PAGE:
Haley Bonar releases her new single ‘Last War’ on 13th October 2014 via Memphis Industries. It’s taken from her debut UK album release, also titled Last War, out 29th September.
Ushered in by Haley’s plaintive one-string baritone guitar riff, ‘Last War’s relentless crescendo builds to devastating emotional climax, propelled on a wave of melodic noise. ‘Last War’ is accompanied by a suitably heart wrenching video http://youtu.be/6AzfREgoDGE
Bonar is excited to play her debut UK shows this autumn in support of Last War.
27 Oct – Brighton, Green Door
28 Oct – Bristol, Start The Bus
29 Oct – London, The Lexington
30 Oct – Manchester, Gullivers
31 Oct – Glasgow, Nice N Sleazy
01 Nov – Liverpool, L’pool Music Week
Haley Bonar was first discovered by Low’s Alan Sparhawk. He spotted her at a local open mic club in Duluth, Minnesota and was so impressed he immediately invited her to join them on tour. Which is how, a week later, nineteen year old Haley Bonar, was transformed from college student to ambitious dropout, crammed into a Honda Civic with a guitar and a drummer for company, touring the US opening for Low.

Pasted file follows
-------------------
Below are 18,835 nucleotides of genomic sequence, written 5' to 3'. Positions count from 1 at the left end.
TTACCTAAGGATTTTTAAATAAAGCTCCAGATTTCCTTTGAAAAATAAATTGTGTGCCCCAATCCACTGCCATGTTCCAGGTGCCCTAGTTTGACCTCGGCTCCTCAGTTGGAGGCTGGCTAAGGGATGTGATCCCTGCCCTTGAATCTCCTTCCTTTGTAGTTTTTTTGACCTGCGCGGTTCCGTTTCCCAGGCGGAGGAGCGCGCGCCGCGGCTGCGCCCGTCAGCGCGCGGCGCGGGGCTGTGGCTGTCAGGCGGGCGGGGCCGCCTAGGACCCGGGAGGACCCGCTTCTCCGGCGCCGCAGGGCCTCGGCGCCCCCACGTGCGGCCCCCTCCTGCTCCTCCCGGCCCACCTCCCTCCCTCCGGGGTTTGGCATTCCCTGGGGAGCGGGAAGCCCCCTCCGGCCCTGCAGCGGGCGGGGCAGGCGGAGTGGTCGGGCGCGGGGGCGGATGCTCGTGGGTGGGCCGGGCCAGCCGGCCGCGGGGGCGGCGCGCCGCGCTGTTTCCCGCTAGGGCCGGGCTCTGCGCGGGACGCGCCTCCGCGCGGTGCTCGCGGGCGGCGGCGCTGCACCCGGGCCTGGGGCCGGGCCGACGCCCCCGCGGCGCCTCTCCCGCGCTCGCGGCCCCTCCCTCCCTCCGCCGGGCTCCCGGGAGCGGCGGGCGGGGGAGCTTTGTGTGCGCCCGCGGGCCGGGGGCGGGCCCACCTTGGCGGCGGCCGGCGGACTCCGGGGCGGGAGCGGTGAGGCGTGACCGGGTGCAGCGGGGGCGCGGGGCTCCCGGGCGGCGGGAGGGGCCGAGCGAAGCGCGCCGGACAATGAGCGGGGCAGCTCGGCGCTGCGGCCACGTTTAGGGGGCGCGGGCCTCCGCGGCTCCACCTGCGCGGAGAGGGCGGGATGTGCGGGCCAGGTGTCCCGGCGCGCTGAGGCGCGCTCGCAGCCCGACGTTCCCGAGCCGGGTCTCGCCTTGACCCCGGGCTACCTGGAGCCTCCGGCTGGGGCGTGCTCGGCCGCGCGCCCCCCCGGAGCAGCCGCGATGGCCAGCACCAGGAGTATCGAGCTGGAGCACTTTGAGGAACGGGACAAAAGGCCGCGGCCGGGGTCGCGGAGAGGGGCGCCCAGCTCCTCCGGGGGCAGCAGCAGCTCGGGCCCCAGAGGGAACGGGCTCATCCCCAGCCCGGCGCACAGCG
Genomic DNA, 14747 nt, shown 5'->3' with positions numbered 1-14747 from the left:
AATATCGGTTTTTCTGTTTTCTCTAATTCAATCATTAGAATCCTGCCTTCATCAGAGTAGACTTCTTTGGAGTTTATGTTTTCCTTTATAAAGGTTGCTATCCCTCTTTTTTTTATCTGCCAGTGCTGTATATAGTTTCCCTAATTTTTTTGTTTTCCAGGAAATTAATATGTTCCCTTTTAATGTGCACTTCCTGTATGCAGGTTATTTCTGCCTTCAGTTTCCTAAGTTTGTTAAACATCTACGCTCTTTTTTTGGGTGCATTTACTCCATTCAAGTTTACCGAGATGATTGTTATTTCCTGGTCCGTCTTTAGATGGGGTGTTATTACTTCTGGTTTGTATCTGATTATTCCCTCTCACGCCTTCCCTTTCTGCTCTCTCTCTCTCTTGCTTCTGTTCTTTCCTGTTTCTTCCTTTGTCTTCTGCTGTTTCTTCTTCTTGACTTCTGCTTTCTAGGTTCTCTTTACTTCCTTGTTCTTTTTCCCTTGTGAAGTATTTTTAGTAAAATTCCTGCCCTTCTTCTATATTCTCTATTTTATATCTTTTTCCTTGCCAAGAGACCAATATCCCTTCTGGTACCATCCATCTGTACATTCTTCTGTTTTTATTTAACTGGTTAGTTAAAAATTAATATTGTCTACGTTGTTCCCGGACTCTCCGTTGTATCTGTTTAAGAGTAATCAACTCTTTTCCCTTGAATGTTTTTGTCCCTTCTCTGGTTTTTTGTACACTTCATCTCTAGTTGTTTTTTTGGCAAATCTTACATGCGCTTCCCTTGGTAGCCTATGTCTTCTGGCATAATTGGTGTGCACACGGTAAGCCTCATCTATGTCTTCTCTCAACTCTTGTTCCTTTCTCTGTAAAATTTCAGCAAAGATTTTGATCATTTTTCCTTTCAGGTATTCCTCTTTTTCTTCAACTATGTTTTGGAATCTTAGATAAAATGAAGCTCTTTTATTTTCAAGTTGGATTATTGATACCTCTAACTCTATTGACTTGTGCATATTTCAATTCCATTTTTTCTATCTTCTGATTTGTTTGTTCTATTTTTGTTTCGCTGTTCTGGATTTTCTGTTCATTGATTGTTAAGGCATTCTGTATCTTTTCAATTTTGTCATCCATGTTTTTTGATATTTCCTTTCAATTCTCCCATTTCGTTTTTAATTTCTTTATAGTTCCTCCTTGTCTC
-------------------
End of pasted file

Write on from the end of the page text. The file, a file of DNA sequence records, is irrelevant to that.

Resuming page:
But there is more to this story. In the decade since Haley has released a succession of recordings, each of which have garnered more praise the last, and has seen her collaborate with the aforementioned Alan Sparhawk as well as the likes of Andrew Bird (with whom Haley occasionally plays live) and Justin Vernon (who features on the new album).
Much of the joy of Bonar’s songwriting is in the tension between her sparkling melodic sensibility and her deeply ambivalent lyrics. The pop positivism of album opener ‘Kill the Fun’ belies the songs theme, as Bonar chronicles travels with a lover, taking some moments to reveal the nature of the relationship: “You’ll be here till morning / You will get back on the plane / Go back to work / where you never knew my name.” On ‘No Sensitive Man’ (which features the most Clem Burke-like drums outside of a Blondie record), she claims “I don’t want no sensitive man / I don’t want to talk.” While on the captivating ‘Heaven’s Made For Two’ Bonar’s daydreaming vocal drifts ethereally as the instrumentation builds from stripped-back beginnings into a country-meets-shoegaze wall of sound crescendo.
On Last War, the complexities hit as hard as the hooks: a smart, careful balance achieved through equal doses of mystery and charm.